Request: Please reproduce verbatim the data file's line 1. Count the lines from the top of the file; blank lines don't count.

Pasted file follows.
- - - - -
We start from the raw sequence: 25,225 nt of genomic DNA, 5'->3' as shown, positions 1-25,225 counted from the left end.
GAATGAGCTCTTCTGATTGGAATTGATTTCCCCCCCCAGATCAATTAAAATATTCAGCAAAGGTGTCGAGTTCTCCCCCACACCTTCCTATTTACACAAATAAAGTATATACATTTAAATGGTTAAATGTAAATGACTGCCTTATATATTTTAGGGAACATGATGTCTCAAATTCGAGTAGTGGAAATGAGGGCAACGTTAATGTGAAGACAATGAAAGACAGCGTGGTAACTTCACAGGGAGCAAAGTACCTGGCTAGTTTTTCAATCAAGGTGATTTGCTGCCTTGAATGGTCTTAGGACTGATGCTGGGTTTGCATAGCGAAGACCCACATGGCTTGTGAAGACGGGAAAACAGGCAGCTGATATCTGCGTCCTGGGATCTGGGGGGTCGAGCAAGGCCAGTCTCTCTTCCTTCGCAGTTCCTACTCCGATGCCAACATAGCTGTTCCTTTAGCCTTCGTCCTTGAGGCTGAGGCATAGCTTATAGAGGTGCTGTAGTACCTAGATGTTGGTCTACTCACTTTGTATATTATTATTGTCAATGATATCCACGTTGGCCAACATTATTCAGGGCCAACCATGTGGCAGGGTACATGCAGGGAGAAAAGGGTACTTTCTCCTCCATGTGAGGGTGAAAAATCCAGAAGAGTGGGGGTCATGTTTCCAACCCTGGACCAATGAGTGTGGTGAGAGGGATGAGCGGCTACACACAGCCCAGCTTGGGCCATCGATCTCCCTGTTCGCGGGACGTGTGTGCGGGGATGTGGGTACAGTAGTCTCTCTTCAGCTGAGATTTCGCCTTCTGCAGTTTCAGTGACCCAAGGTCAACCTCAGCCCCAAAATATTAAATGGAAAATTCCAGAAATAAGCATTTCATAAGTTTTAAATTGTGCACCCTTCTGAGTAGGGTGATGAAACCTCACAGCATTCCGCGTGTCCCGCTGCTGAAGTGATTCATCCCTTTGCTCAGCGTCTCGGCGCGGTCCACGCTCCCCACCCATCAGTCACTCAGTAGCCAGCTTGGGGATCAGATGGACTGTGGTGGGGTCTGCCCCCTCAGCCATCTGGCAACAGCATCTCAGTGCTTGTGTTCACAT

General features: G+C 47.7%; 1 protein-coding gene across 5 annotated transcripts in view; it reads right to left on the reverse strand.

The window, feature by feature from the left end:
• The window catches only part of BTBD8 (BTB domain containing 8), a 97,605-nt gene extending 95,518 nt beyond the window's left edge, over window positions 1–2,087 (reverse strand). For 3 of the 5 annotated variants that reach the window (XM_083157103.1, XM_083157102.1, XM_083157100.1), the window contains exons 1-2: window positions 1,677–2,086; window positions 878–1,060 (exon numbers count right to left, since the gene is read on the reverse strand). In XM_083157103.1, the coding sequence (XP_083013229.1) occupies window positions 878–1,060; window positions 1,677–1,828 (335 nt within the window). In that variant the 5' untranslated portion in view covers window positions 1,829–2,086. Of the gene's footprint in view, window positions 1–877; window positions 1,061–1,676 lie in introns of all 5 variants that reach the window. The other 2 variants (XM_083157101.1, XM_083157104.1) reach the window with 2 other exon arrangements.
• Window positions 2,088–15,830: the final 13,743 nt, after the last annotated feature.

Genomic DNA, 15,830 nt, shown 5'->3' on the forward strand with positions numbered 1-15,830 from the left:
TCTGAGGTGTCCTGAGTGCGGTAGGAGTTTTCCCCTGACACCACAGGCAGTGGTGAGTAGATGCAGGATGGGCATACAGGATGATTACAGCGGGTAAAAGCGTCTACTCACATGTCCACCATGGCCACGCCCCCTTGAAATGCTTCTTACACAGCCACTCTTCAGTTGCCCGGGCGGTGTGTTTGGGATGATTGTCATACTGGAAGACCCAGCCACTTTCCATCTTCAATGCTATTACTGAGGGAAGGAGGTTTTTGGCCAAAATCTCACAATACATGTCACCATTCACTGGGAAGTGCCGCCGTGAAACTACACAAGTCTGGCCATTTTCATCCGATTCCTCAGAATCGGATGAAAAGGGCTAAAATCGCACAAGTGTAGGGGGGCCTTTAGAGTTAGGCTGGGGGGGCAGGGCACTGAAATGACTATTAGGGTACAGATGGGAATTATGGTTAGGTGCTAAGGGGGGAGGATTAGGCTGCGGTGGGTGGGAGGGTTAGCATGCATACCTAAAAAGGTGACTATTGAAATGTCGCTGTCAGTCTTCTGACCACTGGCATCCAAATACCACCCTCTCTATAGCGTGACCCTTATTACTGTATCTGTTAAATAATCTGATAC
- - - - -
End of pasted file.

We start from the raw sequence: 25,225 nt of genomic DNA, 5'->3' as shown, positions 1-25,225 counted from the left end.